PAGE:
What is more exhausting than feeling your emotions? Anxiety, anxious feelings, and dread are all triggered through the brain’s response to sensations, thoughts, and memories, or some combination thereof. You hear the pot crashing in the kitchen and snap to until your cortex decides about a half a second later that it was just that and not a gunshot or someone being seriously wounded.
The person who continuously feels the threat of anxiety has become stuck in the cycle of having their mind decide to be anxious whenever their fight, flight or freeze response is triggered. It is exhausting because no amount of worry or avoidance will shut that response down, even if some form of avoidance
brings a sense of temporary release. The person with a germ phobia continues to avoid situations that provoke angst or washes repeatedly—just temporary relief until the next trigger. The individual with PTSD has flashbacks that bring the memories to vivid life and reacts to stop those memories in the moment. It is going to keep occurring until new neural pathways are laid down that can override the stress response. The woman who is certain she is the least intelligent, least attractive person among her friends will continue to find ways to manage that (untrue) idea until she learns that being controlled by everyone else’s opinion will only bring continued sorrow to her.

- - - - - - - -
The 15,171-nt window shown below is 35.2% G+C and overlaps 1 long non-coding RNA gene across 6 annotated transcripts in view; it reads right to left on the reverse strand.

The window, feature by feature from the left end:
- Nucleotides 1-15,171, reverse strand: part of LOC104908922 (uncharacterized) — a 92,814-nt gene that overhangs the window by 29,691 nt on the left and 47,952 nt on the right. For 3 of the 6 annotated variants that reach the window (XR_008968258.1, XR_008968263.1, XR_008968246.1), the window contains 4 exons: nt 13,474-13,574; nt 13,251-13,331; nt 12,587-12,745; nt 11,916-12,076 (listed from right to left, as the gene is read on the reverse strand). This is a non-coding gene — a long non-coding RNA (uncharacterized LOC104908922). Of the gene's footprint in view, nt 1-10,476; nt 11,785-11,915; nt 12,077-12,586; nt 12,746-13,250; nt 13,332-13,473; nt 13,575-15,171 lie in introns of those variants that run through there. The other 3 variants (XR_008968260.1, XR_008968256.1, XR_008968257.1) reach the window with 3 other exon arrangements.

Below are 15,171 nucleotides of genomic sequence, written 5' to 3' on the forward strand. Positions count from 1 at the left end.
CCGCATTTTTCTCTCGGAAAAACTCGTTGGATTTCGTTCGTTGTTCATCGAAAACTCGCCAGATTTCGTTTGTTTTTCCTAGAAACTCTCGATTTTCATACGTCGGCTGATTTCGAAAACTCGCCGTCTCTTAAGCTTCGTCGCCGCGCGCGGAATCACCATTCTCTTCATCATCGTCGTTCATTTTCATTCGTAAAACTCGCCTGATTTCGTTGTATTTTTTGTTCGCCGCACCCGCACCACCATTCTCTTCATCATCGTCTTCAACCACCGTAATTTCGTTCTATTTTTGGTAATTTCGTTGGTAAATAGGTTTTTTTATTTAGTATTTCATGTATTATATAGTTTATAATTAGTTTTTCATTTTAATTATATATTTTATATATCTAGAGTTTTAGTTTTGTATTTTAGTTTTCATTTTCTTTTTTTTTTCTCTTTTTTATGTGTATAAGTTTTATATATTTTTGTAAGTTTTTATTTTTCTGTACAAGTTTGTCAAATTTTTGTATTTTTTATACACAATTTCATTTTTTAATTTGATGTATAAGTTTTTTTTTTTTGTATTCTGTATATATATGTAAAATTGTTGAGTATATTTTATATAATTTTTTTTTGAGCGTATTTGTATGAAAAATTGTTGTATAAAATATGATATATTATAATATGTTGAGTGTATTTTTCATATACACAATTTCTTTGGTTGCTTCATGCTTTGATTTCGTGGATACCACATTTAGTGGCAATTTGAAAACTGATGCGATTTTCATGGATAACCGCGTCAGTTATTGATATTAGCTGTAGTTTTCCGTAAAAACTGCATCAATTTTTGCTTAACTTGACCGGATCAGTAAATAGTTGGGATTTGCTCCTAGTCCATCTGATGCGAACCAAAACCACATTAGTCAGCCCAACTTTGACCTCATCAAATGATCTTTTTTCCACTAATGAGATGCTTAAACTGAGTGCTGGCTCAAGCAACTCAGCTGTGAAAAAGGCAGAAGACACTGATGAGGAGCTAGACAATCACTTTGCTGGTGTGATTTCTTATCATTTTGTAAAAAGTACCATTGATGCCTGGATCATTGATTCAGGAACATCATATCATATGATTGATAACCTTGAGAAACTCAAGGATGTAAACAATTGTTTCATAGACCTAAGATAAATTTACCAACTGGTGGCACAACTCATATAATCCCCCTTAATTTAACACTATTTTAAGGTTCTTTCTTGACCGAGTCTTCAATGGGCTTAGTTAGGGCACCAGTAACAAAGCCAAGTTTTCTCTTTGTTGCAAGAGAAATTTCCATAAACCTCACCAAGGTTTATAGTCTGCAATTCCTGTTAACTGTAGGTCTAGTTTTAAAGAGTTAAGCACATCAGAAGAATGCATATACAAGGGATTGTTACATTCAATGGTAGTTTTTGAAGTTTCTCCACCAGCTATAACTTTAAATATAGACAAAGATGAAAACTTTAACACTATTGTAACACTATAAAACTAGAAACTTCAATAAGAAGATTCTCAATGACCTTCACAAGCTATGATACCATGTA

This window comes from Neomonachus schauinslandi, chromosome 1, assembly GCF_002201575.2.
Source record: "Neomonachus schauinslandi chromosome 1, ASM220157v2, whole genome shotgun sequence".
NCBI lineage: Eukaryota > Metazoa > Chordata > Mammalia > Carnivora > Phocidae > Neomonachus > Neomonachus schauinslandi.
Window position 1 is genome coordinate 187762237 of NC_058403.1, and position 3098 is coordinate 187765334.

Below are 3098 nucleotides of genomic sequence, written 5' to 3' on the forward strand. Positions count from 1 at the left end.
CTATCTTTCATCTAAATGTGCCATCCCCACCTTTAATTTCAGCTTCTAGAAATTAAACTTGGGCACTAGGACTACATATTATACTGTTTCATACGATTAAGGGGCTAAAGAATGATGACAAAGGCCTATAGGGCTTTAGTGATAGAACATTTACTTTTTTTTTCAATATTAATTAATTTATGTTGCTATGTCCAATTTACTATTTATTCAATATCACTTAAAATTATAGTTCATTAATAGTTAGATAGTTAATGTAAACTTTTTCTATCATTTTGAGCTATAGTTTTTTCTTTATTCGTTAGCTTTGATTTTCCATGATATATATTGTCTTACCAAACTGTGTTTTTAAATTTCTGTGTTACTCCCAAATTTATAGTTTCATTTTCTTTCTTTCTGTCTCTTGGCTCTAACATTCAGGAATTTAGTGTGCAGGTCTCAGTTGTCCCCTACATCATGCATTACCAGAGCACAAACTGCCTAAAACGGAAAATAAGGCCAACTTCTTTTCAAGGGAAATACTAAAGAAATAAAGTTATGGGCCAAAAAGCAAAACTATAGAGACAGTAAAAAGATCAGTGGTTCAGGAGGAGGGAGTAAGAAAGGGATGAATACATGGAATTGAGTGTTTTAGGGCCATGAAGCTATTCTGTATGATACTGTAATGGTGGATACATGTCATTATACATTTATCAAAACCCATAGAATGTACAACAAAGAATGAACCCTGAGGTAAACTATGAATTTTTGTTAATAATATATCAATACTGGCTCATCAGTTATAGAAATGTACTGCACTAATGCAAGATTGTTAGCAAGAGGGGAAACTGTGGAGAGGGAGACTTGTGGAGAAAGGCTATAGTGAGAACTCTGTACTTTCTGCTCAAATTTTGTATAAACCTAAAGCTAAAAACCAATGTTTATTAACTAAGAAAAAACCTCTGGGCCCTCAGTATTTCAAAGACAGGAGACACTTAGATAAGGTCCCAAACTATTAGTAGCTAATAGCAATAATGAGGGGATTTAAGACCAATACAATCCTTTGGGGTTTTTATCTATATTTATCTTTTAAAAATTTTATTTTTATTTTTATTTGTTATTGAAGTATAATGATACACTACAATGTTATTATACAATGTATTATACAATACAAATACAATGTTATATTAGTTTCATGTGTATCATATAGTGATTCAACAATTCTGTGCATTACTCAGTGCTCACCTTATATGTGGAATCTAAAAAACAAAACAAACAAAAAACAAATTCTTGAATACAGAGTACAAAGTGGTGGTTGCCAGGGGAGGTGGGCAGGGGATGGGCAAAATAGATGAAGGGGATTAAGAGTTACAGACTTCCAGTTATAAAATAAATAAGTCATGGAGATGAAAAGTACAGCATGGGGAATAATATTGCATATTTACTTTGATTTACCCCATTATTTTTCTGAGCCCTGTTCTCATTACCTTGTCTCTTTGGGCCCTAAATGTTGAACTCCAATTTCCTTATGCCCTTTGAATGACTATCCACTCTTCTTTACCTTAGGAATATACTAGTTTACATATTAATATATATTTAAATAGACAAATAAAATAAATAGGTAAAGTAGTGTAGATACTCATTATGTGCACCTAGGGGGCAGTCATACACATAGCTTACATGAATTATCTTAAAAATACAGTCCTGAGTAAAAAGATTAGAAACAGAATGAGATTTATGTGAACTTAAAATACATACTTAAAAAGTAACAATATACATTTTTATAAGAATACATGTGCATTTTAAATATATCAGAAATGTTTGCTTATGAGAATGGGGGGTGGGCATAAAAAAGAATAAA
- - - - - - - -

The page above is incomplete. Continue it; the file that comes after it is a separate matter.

How do you change these overriding sensations, thoughts and memories? Hard, personal work and the desire to have a more fulfilling and engaged life. One that allows you to live in the present instead of the past or the future where it is all too easy to “what if” yourself to emotional death.
So what is more exhausting than feeling your emotions? Avoiding your emotions is actually significantly more exhausting that feeling them. Anxiety management is about learning to recognize the feelings, acknowledge them, and create a new relationship with these same feelings that allows you to be in control instead of the anxiety.